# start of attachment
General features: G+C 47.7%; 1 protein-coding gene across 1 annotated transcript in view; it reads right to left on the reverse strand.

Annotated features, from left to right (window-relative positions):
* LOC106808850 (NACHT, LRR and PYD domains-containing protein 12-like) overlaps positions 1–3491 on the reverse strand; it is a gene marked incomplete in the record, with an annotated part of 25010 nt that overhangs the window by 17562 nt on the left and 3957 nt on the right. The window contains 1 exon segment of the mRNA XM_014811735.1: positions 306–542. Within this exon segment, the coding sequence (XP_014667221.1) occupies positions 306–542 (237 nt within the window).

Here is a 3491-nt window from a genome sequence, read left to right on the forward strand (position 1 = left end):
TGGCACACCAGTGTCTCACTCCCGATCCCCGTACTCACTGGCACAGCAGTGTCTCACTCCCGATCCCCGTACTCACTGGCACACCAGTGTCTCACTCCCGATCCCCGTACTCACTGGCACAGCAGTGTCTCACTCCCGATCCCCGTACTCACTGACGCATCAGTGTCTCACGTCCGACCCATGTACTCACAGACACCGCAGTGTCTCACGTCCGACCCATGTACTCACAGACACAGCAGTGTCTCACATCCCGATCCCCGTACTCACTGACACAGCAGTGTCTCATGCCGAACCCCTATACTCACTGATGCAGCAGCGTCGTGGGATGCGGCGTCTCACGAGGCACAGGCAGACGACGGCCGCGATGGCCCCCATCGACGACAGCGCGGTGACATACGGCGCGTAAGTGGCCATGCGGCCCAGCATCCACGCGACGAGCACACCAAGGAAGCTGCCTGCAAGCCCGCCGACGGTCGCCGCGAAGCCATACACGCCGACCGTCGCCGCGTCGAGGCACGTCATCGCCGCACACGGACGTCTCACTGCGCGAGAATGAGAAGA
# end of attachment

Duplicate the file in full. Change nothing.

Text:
General features: G+C 47.7%; 1 protein-coding gene across 1 annotated transcript in view; it reads right to left on the reverse strand.

Annotated features, from left to right (window-relative positions):
* LOC106808850 (NACHT, LRR and PYD domains-containing protein 12-like) overlaps positions 1–3491 on the reverse strand; it is a gene marked incomplete in the record, with an annotated part of 25010 nt that overhangs the window by 17562 nt on the left and 3957 nt on the right. The window contains 1 exon segment of the mRNA XM_014811735.1: positions 306–542. Within this exon segment, the coding sequence (XP_014667221.1) occupies positions 306–542 (237 nt within the window).

Here is a 3491-nt window from a genome sequence, read left to right on the forward strand (position 1 = left end):
TGGCACACCAGTGTCTCACTCCCGATCCCCGTACTCACTGGCACAGCAGTGTCTCACTCCCGATCCCCGTACTCACTGGCACACCAGTGTCTCACTCCCGATCCCCGTACTCACTGGCACAGCAGTGTCTCACTCCCGATCCCCGTACTCACTGACGCATCAGTGTCTCACGTCCGACCCATGTACTCACAGACACCGCAGTGTCTCACGTCCGACCCATGTACTCACAGACACAGCAGTGTCTCACATCCCGATCCCCGTACTCACTGACACAGCAGTGTCTCATGCCGAACCCCTATACTCACTGATGCAGCAGCGTCGTGGGATGCGGCGTCTCACGAGGCACAGGCAGACGACGGCCGCGATGGCCCCCATCGACGACAGCGCGGTGACATACGGCGCGTAAGTGGCCATGCGGCCCAGCATCCACGCGACGAGCACACCAAGGAAGCTGCCTGCAAGCCCGCCGACGGTCGCCGCGAAGCCATACACGCCGACCGTCGCCGCGTCGAGGCACGTCATCGCCGCACACGGACGTCTCACTGCGCGAGAATGAGAAGA